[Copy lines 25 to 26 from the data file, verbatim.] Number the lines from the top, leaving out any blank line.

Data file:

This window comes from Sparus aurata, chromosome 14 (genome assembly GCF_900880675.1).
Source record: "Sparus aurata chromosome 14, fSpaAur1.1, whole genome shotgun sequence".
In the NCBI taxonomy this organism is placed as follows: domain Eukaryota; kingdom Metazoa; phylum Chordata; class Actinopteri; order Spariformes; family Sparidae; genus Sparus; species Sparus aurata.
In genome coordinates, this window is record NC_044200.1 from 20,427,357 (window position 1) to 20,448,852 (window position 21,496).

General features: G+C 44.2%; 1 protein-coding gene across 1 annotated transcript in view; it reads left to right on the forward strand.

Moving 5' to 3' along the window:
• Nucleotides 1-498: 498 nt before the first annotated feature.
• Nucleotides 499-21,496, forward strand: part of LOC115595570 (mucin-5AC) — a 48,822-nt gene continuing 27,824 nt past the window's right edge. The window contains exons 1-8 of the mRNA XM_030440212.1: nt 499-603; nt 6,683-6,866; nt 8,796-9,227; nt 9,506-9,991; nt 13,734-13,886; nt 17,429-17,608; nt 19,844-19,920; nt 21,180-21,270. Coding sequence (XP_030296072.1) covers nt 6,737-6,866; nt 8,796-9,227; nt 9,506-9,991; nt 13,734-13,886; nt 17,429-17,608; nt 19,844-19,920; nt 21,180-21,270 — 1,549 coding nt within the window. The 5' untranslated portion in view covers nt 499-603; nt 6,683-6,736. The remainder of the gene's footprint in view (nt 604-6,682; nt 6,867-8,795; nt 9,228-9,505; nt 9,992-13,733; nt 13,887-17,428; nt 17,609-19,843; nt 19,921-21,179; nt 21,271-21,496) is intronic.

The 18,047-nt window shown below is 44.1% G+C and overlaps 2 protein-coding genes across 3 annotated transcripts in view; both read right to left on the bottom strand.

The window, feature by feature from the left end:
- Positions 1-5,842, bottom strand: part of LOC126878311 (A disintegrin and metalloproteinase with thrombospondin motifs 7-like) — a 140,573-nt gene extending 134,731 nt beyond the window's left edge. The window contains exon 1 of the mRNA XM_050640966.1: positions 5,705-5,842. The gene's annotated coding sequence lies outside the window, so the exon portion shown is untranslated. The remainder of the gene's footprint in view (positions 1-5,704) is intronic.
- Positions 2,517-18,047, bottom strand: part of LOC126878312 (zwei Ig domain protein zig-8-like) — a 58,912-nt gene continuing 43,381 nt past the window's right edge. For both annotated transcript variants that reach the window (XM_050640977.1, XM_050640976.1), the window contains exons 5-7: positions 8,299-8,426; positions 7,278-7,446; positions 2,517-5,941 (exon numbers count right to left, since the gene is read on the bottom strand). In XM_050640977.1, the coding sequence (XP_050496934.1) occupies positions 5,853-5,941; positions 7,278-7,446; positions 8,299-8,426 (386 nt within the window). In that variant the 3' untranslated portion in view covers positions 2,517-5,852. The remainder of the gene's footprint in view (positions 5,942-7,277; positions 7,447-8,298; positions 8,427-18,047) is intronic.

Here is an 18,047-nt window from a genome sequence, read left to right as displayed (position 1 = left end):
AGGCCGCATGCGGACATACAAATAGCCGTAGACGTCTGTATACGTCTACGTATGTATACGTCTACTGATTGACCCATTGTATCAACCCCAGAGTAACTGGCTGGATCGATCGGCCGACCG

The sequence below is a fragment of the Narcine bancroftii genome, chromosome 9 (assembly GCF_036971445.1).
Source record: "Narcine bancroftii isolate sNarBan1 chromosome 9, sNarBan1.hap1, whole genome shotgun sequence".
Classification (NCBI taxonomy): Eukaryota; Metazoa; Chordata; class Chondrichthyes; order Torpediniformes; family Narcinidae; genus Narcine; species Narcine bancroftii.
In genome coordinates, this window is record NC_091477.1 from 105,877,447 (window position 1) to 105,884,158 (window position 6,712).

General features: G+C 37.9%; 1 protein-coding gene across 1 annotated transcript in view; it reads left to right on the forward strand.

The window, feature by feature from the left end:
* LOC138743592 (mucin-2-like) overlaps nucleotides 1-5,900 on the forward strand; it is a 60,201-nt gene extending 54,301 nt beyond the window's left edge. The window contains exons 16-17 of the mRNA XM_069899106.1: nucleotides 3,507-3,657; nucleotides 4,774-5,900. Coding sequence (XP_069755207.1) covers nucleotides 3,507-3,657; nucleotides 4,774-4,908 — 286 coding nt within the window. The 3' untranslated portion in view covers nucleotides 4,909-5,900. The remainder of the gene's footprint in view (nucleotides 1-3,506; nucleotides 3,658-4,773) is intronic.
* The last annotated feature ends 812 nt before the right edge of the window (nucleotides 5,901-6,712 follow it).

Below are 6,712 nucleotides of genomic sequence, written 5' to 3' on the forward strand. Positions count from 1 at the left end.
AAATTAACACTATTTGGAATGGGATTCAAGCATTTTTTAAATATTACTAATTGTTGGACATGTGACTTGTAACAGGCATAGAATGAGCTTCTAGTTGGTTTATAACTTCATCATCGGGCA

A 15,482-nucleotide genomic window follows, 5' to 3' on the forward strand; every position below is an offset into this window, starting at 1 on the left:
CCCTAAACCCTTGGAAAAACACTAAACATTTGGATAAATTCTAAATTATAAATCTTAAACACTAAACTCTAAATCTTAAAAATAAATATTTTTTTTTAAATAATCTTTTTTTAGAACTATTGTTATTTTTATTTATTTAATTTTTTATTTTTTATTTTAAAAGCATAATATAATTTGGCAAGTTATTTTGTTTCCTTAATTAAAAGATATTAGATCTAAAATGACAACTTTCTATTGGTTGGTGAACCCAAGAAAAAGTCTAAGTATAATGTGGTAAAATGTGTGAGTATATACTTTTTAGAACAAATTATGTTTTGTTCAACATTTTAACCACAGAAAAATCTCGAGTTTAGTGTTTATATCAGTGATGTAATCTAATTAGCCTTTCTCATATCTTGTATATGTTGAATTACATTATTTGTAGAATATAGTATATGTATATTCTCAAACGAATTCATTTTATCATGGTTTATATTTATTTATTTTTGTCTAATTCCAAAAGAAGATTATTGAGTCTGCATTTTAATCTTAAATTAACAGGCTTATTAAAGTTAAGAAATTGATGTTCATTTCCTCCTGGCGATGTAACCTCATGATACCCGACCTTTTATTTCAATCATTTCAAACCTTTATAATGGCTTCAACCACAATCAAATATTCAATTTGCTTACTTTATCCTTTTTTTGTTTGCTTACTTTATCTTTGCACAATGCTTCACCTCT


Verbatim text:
A 15,482-nucleotide genomic window follows, 5' to 3' on the forward strand; every position below is an offset into this window, starting at 1 on the left:
CCCTAAACCCTTGGAAAAACACTAAACATTTGGATAAATTCTAAATTATAAATCTTAAACACTAAACTCTAAATCTTAAAAATAAATATTTTTTTTTAAATAATCTTTTTTTAGAACTATTGTTATTTTTATTTATTTAATTTTTTATTTTTTATTTTAAAAGCATAATATAATTTGGCAAGTTATTTTGTTTCCTTAATTAAAAGATATTAGATCTAAAATGACAACTTTCTATTGGTTGGTGAACCCAAGAAAAAGTCTAAGTATAATGTGGTAAAATGTGTGAGTATATACTTTTTAGAACAAATTATGTTTTGTTCAACATTTTAACCACAGAAAAATCTCGAGTTTAGTGTTTATATCAGTGATGTAATCTAATTAGCCTTTCTCATATCTTGTATATGTTGAATTACATTATTTGTAGAATATAGTATATGTATATTCTCAAACGAATTCATTTTATCATGGTTTATATTTATTTATTTTTGTCTAATTCCAAAAGAAGATTATTGAGTCTGCATTTTAATCTTAAATTAACAGGCTTATTAAAGTTAAGAAATTGATGTTCATTTCCTCCTGGCGATGTAACCTCATGATACCCGACCTTTTATTTCAATCATTTCAAACCTTTATAATGGCTTCAACCACAATCAAATATTCAATTTGCTTACTTTATCCTTTTTTTGTTTGCTTACTTTATCTTTGCACAATGCTTCACCTCT